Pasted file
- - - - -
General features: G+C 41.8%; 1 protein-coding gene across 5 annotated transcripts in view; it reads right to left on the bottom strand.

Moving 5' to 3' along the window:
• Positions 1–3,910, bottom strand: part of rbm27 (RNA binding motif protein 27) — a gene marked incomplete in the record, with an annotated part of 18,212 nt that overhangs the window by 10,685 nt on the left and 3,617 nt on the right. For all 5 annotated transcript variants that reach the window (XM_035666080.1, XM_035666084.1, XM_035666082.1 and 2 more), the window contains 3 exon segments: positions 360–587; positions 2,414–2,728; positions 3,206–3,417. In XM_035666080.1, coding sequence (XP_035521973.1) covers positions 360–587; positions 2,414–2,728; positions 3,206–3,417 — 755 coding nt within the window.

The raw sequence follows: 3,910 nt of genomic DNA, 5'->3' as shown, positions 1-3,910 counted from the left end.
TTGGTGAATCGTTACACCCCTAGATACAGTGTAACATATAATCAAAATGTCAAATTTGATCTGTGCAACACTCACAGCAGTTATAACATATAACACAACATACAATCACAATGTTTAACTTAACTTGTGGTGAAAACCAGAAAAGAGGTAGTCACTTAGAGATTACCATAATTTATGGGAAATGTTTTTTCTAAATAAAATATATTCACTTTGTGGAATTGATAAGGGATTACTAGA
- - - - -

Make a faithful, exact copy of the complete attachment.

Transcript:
General features: G+C 41.8%; 1 protein-coding gene across 5 annotated transcripts in view; it reads right to left on the bottom strand.

Moving 5' to 3' along the window:
• Positions 1–3,910, bottom strand: part of rbm27 (RNA binding motif protein 27) — a gene marked incomplete in the record, with an annotated part of 18,212 nt that overhangs the window by 10,685 nt on the left and 3,617 nt on the right. For all 5 annotated transcript variants that reach the window (XM_035666080.1, XM_035666084.1, XM_035666082.1 and 2 more), the window contains 3 exon segments: positions 360–587; positions 2,414–2,728; positions 3,206–3,417. In XM_035666080.1, coding sequence (XP_035521973.1) covers positions 360–587; positions 2,414–2,728; positions 3,206–3,417 — 755 coding nt within the window.

The raw sequence follows: 3,910 nt of genomic DNA, 5'->3' as shown, positions 1-3,910 counted from the left end.
TTGGTGAATCGTTACACCCCTAGATACAGTGTAACATATAATCAAAATGTCAAATTTGATCTGTGCAACACTCACAGCAGTTATAACATATAACACAACATACAATCACAATGTTTAACTTAACTTGTGGTGAAAACCAGAAAAGAGGTAGTCACTTAGAGATTACCATAATTTATGGGAAATGTTTTTTCTAAATAAAATATATTCACTTTGTGGAATTGATAAGGGATTACTAGA